Saturday, 10 December 2016

Review: 'The Witches of New York' by Ami McKay

Yes, I keep reading books about witches and yes, I will never stop!! Especially if they keep being this good?! I picked up The Witches of New York largely because of the title and the extremely pretty cover, but had I known how great a writer Ami McKay is I would've picked up one of her books ages ago. As you can probably guess, I loved this book so let's get down to the review so I can explain why. Thanks to Orion Publishing Group and Netgalley for providing me with a copy of this book in exchange for an honest review.

Pub. Date: 27/10/2016
Publisher: Orion Publishing Group

The beloved, bestselling author of The Birth House and The Virgin Cure is back with her most beguiling novel yet, luring us deep inside the lives of a trio of remarkable young women navigating the glitz and grotesqueries of Gilded-Age New York by any means possible, including witchcraft . . .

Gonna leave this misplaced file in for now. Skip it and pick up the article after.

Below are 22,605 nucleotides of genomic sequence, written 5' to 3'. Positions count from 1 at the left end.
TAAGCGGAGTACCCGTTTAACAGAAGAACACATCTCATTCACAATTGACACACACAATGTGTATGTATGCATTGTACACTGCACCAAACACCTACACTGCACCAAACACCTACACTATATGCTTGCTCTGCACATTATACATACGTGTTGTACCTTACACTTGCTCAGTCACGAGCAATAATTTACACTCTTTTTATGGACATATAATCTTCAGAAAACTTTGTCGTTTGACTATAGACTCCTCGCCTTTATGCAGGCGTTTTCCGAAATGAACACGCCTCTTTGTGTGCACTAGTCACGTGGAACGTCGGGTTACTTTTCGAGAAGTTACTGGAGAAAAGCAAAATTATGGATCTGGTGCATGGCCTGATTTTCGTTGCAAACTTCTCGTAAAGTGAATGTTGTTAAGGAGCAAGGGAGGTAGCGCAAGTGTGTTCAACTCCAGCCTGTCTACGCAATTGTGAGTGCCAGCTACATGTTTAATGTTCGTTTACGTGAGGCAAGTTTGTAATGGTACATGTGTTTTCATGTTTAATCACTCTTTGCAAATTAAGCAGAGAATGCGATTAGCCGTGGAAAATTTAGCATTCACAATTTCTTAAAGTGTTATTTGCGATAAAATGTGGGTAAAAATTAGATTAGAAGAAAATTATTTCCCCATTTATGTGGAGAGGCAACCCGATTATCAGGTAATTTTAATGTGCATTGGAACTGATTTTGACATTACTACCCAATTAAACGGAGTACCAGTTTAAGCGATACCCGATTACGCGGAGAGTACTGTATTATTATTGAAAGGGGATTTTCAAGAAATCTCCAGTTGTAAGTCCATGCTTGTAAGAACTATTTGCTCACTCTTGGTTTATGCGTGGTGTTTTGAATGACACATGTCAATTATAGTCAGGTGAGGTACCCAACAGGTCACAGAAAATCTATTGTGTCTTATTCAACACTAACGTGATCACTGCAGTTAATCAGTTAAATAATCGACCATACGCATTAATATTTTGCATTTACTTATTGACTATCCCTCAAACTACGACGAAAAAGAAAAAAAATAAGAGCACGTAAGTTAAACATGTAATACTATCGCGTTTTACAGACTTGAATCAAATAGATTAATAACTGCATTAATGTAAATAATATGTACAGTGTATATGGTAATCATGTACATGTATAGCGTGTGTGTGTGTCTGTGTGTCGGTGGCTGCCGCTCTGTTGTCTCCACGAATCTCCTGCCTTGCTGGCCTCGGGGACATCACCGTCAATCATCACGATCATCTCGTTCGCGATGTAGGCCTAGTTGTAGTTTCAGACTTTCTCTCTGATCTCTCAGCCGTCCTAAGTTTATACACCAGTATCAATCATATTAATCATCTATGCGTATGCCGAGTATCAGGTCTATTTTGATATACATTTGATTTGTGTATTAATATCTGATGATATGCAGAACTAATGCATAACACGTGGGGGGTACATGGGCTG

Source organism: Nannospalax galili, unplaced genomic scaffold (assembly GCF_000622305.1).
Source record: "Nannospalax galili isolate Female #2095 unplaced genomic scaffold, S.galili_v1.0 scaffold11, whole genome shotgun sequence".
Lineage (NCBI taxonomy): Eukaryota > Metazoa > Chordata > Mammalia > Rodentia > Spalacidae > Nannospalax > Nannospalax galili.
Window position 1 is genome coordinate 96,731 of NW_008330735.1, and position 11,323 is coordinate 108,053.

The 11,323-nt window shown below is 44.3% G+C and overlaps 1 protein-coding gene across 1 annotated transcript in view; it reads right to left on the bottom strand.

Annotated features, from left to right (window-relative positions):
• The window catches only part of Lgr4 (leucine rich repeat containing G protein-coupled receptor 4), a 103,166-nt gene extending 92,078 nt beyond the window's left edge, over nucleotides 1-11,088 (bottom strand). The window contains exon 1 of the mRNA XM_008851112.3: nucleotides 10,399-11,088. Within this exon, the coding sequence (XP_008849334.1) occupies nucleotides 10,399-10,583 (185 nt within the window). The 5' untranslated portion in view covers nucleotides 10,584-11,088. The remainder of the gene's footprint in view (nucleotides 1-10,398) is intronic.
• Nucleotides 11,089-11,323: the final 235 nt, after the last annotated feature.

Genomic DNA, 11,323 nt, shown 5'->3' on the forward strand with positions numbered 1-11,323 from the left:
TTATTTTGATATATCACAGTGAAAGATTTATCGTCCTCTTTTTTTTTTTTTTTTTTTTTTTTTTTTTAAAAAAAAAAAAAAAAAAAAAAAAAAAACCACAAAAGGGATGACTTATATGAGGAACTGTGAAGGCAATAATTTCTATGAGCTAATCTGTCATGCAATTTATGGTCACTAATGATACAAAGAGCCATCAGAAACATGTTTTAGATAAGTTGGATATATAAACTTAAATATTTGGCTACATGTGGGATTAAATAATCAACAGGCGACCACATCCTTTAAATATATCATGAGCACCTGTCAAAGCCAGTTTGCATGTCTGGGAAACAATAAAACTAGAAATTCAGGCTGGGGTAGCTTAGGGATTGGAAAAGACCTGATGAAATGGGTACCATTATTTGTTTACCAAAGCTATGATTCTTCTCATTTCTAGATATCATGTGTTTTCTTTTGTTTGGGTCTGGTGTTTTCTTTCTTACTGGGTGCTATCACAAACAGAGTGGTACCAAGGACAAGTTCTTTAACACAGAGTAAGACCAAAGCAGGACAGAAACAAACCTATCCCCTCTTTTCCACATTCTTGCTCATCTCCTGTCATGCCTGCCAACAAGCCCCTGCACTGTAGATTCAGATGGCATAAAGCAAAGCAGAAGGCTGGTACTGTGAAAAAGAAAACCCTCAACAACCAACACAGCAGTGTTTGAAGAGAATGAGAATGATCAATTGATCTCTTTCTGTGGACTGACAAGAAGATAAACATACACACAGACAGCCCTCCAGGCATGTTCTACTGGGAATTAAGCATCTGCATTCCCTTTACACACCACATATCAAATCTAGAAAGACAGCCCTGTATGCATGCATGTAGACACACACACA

The year is 1880. Two hundred years after the trials in Salem, Adelaide Thom (Moth from The Virgin Cure) has left her life in the sideshow to open a tea shop with another young woman who feels it's finally safe enough to describe herself as a witch: a former medical student and gardien de sorts(keeper of spells), Eleanor St. Clair. Together they cater to Manhattan's high society ladies, specializing in cures, palmistry and potions--and in guarding the secrets of their clients. All is well until one bright September afternoon, when an enchanting young woman named Beatrice Dunn arrives at their door seeking employment. 
Beatrice soon becomes indispensable as Eleanor's apprentice, but her new life with the witches is marred by strange occurrences. She sees things no one else can see. She hears voices no one else can hear. Objects appear out of thin air, as if gifts from the dead. Has she been touched by magic or is she simply losing her mind? Eleanor wants to tread lightly and respect the magic manifest in the girl, but Adelaide sees a business opportunity. Working with Dr. Quinn Brody, a talented alienist, she submits Beatrice to a series of tests to see if she truly can talk to spirits. Amidst the witches' tug-of-war over what's best for her, Beatrice disappears, leaving them to wonder whether it was by choice or by force.